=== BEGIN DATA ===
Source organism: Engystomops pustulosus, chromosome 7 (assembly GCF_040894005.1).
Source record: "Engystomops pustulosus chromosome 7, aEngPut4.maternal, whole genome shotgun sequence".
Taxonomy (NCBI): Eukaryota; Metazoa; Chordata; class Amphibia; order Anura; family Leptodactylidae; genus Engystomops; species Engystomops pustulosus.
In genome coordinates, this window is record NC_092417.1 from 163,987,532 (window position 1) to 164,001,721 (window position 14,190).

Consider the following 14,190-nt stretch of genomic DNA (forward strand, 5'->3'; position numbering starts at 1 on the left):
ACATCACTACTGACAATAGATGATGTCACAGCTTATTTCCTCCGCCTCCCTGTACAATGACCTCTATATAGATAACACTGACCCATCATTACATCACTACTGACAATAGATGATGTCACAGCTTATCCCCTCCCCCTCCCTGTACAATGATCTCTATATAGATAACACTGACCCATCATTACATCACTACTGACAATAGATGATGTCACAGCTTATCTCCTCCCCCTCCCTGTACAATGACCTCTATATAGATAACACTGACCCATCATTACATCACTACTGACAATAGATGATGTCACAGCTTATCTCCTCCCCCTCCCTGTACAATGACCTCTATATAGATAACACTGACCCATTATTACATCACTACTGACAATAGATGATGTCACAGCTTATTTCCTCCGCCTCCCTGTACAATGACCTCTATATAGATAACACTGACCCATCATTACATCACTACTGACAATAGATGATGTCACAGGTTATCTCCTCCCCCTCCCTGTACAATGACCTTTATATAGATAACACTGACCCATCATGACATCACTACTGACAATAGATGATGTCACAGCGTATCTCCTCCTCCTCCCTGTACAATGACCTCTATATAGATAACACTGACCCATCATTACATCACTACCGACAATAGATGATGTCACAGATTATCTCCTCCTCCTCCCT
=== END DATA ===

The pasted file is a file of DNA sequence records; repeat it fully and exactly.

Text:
Source organism: Engystomops pustulosus, chromosome 7 (assembly GCF_040894005.1).
Source record: "Engystomops pustulosus chromosome 7, aEngPut4.maternal, whole genome shotgun sequence".
Taxonomy (NCBI): Eukaryota; Metazoa; Chordata; class Amphibia; order Anura; family Leptodactylidae; genus Engystomops; species Engystomops pustulosus.
In genome coordinates, this window is record NC_092417.1 from 163,987,532 (window position 1) to 164,001,721 (window position 14,190).

Consider the following 14,190-nt stretch of genomic DNA (forward strand, 5'->3'; position numbering starts at 1 on the left):
ACATCACTACTGACAATAGATGATGTCACAGCTTATTTCCTCCGCCTCCCTGTACAATGACCTCTATATAGATAACACTGACCCATCATTACATCACTACTGACAATAGATGATGTCACAGCTTATCCCCTCCCCCTCCCTGTACAATGATCTCTATATAGATAACACTGACCCATCATTACATCACTACTGACAATAGATGATGTCACAGCTTATCTCCTCCCCCTCCCTGTACAATGACCTCTATATAGATAACACTGACCCATCATTACATCACTACTGACAATAGATGATGTCACAGCTTATCTCCTCCCCCTCCCTGTACAATGACCTCTATATAGATAACACTGACCCATTATTACATCACTACTGACAATAGATGATGTCACAGCTTATTTCCTCCGCCTCCCTGTACAATGACCTCTATATAGATAACACTGACCCATCATTACATCACTACTGACAATAGATGATGTCACAGGTTATCTCCTCCCCCTCCCTGTACAATGACCTTTATATAGATAACACTGACCCATCATGACATCACTACTGACAATAGATGATGTCACAGCGTATCTCCTCCTCCTCCCTGTACAATGACCTCTATATAGATAACACTGACCCATCATTACATCACTACCGACAATAGATGATGTCACAGATTATCTCCTCCTCCTCCCT